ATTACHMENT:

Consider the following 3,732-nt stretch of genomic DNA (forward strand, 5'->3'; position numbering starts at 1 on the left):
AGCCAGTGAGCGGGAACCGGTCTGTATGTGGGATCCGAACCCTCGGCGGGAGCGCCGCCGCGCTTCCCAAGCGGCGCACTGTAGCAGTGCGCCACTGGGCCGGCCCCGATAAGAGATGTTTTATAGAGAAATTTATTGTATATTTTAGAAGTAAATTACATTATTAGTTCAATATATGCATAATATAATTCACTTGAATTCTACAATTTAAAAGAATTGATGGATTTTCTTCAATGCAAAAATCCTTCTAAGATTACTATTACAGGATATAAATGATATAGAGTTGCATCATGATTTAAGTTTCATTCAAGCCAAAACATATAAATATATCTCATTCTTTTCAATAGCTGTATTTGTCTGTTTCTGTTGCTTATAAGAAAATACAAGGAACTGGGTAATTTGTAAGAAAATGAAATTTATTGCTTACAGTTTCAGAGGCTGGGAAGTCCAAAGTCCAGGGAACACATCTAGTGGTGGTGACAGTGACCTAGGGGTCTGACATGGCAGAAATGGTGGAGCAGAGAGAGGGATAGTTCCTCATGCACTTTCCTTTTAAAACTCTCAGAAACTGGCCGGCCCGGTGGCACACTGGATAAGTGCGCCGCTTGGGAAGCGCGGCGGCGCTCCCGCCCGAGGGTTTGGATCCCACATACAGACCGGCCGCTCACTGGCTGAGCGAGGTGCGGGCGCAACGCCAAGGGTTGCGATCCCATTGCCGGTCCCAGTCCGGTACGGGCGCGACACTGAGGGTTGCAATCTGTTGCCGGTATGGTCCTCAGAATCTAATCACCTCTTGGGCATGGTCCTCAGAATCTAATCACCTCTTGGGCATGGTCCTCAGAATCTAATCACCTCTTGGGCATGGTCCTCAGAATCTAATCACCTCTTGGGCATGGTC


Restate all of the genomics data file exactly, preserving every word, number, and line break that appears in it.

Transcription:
Consider the following 3,732-nt stretch of genomic DNA (forward strand, 5'->3'; position numbering starts at 1 on the left):
AGCCAGTGAGCGGGAACCGGTCTGTATGTGGGATCCGAACCCTCGGCGGGAGCGCCGCCGCGCTTCCCAAGCGGCGCACTGTAGCAGTGCGCCACTGGGCCGGCCCCGATAAGAGATGTTTTATAGAGAAATTTATTGTATATTTTAGAAGTAAATTACATTATTAGTTCAATATATGCATAATATAATTCACTTGAATTCTACAATTTAAAAGAATTGATGGATTTTCTTCAATGCAAAAATCCTTCTAAGATTACTATTACAGGATATAAATGATATAGAGTTGCATCATGATTTAAGTTTCATTCAAGCCAAAACATATAAATATATCTCATTCTTTTCAATAGCTGTATTTGTCTGTTTCTGTTGCTTATAAGAAAATACAAGGAACTGGGTAATTTGTAAGAAAATGAAATTTATTGCTTACAGTTTCAGAGGCTGGGAAGTCCAAAGTCCAGGGAACACATCTAGTGGTGGTGACAGTGACCTAGGGGTCTGACATGGCAGAAATGGTGGAGCAGAGAGAGGGATAGTTCCTCATGCACTTTCCTTTTAAAACTCTCAGAAACTGGCCGGCCCGGTGGCACACTGGATAAGTGCGCCGCTTGGGAAGCGCGGCGGCGCTCCCGCCCGAGGGTTTGGATCCCACATACAGACCGGCCGCTCACTGGCTGAGCGAGGTGCGGGCGCAACGCCAAGGGTTGCGATCCCATTGCCGGTCCCAGTCCGGTACGGGCGCGACACTGAGGGTTGCAATCTGTTGCCGGTATGGTCCTCAGAATCTAATCACCTCTTGGGCATGGTCCTCAGAATCTAATCACCTCTTGGGCATGGTCCTCAGAATCTAATCACCTCTTGGGCATGGTCCTCAGAATCTAATCACCTCTTGGGCATGGTC